Recognise: Cera Khin | DJMag.com Skip to main content

Recognise: Cera Khin

Recognise-Header.jpg
Recognise-Header.jpg

Recognise is DJ Mag's monthly mix series, introducing artists we love that are bursting onto the global electronic music circuit. This month, Tunis-born, Berlin-based Cera Khin steps up with an hour of peak-time rave energy, and chats to Eoin Murray about her LazyTapes label, abandoning her comfort zone, and playing whatever the fuck she wants

“I’ve always been hardcore in my decisions”, says Cera Khin. In 2013, right after finishing a Masters in Marketing, the Tunisian DJ packed her bags and left her hometown for Berlin, looking for something new. Swept up in the electric atmosphere of her new home, and in the uninhibited culture of the rave, it wasn’t long before she had saved up enough to buy her first set of turntables. Six years later, she is touring the world as one of the most formidable breakthroughs in techno’s undergrowth. 

Khin’s motto is simple: she plays whatever the fuck she wants. Full-throttle DJ sets bolt from hammering acid and rave anthems into gabber, classic trance and jungle breaks. Elsewhere, through her productions and signings on her LazyTapes label, and on shows with Noods Radio, NTS and Rinse FM, Khin explores the outer reaches of club music and beyond. Her ‘Guided Meditation’ EP with Ossia is a disorienting sonic spiderweb, all ensnaring sound design and menacing ambience. An EP from Peder Mannerfelt and a mix from spectral breakcore legend Christoph de Babalon, both released through LazyTapes, show Khin to be a considered curator who embraces only the most striking sounds. 

That decisive nature and dogged determination has seen her skyrocket in just a short few years – “I am a fast learner” – and 2019 has been nothing less than stratospheric. Highlights in a year that has seen her traversing five continents include landmark sets at Amsterdam’s Lente Kabinet Festival, Tbilisi’s Khidi club, Yu Yu in Mexico City, Nitsa Club in Barcelona, WWWβ in Tokyo and Dark Mofo festival in Tasmania – “The whole city was disguised as a David Lynch movie,” she says. “Red lights, spooky installations, dreamy landscapes. Totally my cup of tea!”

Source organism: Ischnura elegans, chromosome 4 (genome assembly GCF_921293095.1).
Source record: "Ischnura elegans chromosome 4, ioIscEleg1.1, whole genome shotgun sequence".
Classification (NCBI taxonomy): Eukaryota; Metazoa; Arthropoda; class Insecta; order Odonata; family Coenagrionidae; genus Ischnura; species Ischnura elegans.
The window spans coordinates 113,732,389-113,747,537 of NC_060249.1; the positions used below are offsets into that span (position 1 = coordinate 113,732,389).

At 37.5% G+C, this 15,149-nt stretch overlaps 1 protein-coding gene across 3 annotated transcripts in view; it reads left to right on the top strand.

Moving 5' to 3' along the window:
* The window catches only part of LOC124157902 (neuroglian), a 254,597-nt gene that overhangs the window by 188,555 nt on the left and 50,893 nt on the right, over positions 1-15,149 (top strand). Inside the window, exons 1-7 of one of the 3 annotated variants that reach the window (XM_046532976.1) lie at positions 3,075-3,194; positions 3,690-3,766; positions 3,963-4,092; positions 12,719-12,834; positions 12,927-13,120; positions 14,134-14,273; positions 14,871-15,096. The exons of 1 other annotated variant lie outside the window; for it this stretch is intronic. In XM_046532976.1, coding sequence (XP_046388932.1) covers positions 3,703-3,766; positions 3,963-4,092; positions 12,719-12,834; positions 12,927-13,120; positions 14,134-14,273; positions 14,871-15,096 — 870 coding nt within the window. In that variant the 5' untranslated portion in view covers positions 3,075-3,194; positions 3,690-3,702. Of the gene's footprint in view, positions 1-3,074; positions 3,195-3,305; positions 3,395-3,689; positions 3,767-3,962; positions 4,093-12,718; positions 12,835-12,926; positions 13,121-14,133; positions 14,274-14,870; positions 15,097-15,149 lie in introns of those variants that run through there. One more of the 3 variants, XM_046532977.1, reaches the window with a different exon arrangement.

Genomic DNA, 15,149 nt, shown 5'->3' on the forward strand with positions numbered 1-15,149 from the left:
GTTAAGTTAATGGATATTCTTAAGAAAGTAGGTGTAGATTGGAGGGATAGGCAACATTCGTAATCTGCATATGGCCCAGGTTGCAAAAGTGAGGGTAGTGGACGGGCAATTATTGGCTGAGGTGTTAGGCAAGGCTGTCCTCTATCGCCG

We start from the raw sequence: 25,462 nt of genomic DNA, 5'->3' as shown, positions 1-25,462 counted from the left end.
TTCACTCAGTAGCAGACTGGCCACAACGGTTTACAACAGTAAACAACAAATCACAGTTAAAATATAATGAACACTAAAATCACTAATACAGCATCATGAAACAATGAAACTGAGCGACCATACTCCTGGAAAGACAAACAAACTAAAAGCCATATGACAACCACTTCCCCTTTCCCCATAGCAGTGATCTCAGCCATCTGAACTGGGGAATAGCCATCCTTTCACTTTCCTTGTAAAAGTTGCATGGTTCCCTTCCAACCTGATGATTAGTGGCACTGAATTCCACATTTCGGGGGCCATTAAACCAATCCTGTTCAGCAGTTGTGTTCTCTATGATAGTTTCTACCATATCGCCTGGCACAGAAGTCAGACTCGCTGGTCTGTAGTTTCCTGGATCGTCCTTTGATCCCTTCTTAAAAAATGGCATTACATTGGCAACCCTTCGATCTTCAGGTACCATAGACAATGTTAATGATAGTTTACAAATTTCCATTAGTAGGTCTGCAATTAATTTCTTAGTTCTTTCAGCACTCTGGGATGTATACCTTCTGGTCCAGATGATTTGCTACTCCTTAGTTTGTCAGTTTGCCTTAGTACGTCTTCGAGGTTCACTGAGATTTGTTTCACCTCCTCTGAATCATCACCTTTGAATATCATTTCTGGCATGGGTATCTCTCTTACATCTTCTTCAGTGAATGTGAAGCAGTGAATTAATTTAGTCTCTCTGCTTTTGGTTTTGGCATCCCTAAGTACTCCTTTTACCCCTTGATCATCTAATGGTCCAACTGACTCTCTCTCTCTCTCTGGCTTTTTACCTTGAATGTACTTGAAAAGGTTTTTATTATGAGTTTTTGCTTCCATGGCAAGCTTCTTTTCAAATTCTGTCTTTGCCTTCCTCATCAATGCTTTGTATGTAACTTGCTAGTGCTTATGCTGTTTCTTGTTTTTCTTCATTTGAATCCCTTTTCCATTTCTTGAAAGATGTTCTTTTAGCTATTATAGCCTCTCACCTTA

It’s been surreal, Khin admits, but she is frank about the immense significance she sees in abandoning one’s own comfort zone in order to avoid the everyday pitfalls of mundanity. 

“I love challenging myself and I’m obsessed with self improvement,” she says. “I’ve been through loads of hard shit, and experienced loads of changes in my personal life, and I always end up learning something new and getting stronger afterwards. It’s important for me to embrace change, even though it can take a while to adapt to new patterns sometimes. I have this feeling that some people can be stuck in repeating the same patterns sometimes... because they fear change!”

Khin’s eclectic taste developed from a young age, during hours spent rummaging through her father’s extensive collection of records, tapes and CDs. Teen years were spent discovering music through books and online archives, and a keen digger’s sensibility has ensured that her sets fuse thrilling new club sounds with the definitive cuts that forged the scene she fell in love with. But as her star rises, has she fallen plague to promoters trying to restrict the parameters of her DJ sets?